Scott Petito – Rainbow Gravity
(Planet Arts 820428301813. CD review by Sebastian Maniura)
With an impressive line up including players such as Peter Erskine, Bob Mintzer and Jack DeJohnette, award-winning, composer, producer, engineer and bassist Scott Petito has created a fresh and vibrant new album, recorded in the studio that he runs near Woodstock, NY, and featuring new material as well as some older numbers.
Rainbow Gravity draws on influences ranging from the experimental albums of Miles Davis, notably In a Silent Way and Bitches Brew, to artists and groups from the late ’60s and early ’70s such as the Mahavishnu Orchestra, Chick Corea and Weather Report. However, the album isn’t just a re-hash of old tropes, but a thoughtful and highly creative sequence of collaborative work, with a wealth of new ideas that are inventively explored to release their full potential. This is definitely worth a listen.
One of the real strengths of the album is its emotional and tonal breadth. The band, in its various configurations, creates strongly contrasting sound worlds. In the more upbeat numbers such as The Sanguine Penguin the group really opens up, Petito playing a skipping walking line, occasionally joining in with the complex melody parts, whilst Peter Erskine plays a loose swing feel which, during his solo, he takes apart and gradually builds back up to lead into another bass-led section. On the rock and funk infused Sly-Fi, Omar Hakim grooves with Petito’s fast, complex fills whilst David Spinozza, Bob Mintzer and David Sancious take increasingly intertwining blues inflected solos. The track The Sequence of Events wears its references on its sleeve with a unison melodic line of hits that functions as its own groove, Rachel Z even going so far as to quote Chick Corea’s Spain during her lively and adventurous solo.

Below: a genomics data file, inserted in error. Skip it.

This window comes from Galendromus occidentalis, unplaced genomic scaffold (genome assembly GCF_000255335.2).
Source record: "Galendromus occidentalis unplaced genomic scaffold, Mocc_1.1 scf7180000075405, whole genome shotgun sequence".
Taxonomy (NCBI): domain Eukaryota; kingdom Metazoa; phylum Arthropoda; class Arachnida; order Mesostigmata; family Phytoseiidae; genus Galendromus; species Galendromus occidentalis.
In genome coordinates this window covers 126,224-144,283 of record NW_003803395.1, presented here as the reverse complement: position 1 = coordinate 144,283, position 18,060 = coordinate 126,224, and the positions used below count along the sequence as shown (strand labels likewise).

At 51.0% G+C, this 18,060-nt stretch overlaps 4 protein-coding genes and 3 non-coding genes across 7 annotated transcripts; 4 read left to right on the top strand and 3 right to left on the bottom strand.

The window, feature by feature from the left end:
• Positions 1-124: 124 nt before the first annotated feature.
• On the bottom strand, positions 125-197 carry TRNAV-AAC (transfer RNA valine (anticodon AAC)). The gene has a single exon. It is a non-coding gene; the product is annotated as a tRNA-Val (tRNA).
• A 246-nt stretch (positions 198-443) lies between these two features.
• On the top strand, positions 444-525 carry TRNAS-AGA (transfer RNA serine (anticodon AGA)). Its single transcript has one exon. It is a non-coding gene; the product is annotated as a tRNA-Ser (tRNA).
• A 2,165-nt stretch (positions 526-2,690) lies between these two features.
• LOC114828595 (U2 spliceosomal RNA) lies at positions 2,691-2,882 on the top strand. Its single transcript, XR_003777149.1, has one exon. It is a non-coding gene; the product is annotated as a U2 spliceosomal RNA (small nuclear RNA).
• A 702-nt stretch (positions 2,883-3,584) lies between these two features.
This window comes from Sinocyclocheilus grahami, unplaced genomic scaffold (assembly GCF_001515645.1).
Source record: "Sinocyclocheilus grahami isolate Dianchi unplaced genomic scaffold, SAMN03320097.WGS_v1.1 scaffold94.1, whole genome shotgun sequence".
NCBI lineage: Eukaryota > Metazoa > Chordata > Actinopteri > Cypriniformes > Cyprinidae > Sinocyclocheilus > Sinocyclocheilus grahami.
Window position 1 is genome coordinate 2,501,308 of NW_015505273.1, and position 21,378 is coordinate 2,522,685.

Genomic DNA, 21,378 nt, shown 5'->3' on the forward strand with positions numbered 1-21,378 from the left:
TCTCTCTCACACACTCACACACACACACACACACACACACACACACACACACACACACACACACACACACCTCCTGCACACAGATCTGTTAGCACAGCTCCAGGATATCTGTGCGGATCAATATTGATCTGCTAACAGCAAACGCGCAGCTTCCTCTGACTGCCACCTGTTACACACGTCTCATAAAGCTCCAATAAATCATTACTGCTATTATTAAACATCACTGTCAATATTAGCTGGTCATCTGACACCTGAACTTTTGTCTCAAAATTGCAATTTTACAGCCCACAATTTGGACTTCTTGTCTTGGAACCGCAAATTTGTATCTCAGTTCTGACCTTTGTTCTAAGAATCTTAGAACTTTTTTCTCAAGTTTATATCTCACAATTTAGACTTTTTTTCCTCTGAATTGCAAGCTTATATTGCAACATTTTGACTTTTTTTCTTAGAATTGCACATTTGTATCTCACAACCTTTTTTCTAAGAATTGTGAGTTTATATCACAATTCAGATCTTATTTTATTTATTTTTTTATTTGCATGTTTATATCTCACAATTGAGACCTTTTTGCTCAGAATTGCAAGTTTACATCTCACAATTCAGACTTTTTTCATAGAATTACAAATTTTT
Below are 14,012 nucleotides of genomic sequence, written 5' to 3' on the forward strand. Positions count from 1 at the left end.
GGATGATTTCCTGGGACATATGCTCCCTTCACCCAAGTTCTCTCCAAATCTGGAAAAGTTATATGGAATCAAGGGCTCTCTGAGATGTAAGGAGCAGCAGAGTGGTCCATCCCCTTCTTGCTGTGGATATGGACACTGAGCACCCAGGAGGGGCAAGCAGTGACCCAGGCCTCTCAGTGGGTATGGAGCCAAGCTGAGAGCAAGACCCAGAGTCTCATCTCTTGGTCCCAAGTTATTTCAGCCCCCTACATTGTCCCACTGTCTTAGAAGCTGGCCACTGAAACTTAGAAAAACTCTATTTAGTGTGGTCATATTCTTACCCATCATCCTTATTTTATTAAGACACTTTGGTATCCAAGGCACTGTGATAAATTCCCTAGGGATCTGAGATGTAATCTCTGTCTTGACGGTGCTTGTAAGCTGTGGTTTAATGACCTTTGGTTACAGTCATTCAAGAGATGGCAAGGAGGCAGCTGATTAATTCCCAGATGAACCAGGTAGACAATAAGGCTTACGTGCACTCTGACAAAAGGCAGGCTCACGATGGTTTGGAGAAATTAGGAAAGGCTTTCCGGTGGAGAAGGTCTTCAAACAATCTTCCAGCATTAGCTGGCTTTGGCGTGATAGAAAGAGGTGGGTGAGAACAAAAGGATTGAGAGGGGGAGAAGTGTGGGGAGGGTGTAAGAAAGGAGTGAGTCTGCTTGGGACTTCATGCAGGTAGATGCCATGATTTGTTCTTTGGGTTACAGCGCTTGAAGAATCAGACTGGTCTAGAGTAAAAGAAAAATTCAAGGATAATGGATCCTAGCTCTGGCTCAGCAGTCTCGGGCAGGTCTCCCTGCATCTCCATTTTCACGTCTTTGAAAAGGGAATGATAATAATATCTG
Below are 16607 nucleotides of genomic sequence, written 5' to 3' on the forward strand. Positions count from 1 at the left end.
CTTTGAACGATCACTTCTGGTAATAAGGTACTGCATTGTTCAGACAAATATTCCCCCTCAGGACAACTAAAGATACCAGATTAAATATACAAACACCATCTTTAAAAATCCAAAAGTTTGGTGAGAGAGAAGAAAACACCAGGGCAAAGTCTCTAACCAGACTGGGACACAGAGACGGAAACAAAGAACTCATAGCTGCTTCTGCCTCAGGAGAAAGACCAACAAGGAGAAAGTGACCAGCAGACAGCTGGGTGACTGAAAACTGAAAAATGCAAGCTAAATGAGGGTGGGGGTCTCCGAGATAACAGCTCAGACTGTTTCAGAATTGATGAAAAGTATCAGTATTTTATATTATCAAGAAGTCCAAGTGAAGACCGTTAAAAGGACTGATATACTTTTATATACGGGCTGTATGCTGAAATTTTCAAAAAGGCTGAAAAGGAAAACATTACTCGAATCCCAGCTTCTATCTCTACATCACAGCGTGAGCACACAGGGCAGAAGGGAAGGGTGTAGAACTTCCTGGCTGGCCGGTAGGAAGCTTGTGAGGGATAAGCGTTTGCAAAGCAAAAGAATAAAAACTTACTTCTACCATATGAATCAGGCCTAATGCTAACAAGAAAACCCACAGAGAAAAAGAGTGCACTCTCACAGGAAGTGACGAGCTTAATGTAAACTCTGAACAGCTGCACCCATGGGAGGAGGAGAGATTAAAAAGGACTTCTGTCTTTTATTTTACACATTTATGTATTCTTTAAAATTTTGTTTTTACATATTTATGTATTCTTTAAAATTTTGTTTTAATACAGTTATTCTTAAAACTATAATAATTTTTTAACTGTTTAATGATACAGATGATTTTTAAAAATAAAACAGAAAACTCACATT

Throughout the album, the line-up and personnel alters, shrinking and expanding to accommodate the changing styles. The first of two duets, Dark Pools, in which Petito loops both cello and bass whilst Jack DeJohnette accompanies with cymbal rolls and scrapes, explores an eerie, sparse soundscape wholly different to the warmer, more upbeat numbers.
Masika, featuring Petito’s heavily Pastorius-influenced fretless playing, has repeated phrases using harmonics creating a trance like feel. while tracks such as Lawns and A Balsamic Reduction are laid back and peaceful, with space for each soloist to stretch out and explore the possibilities offered up by the songs.
Although there are many eloquent, tasteful and technically thrilling bass solos throughout Rainbow Gravity, often on piccolo or fretless versions of the instrument, the album is not just a conduit for bass brilliance. Instead, Petito has brought together these world-class musicians for a really creative project. The group seems to enjoy the still, thoughtful moments as much as the more joyful, energetic numbers, leading to a well-curated album that ebbs and flows along its musical journey. Symbol Bells, a mystical bass and drum duet, brings everything to a close in a tranquil, delicate manner. With layered harmonics and reverberating percussion, it leaves the listener peaceful, calm and contemplative.
Scott Petito – bass/ piccolo bass
Jack DeJohnette, Peter Erskine, Simon Phillips, Omar Hakim – drums
Bob Mintzer – saxophone
Mike Mainieri – vibes
Rachel Z, David Sancious and Warren Bernhardt – keyboards
Chris Pasin – trumpet
David Spinozza – guitar
Bashiri Johnson – percussion
Categories: CD review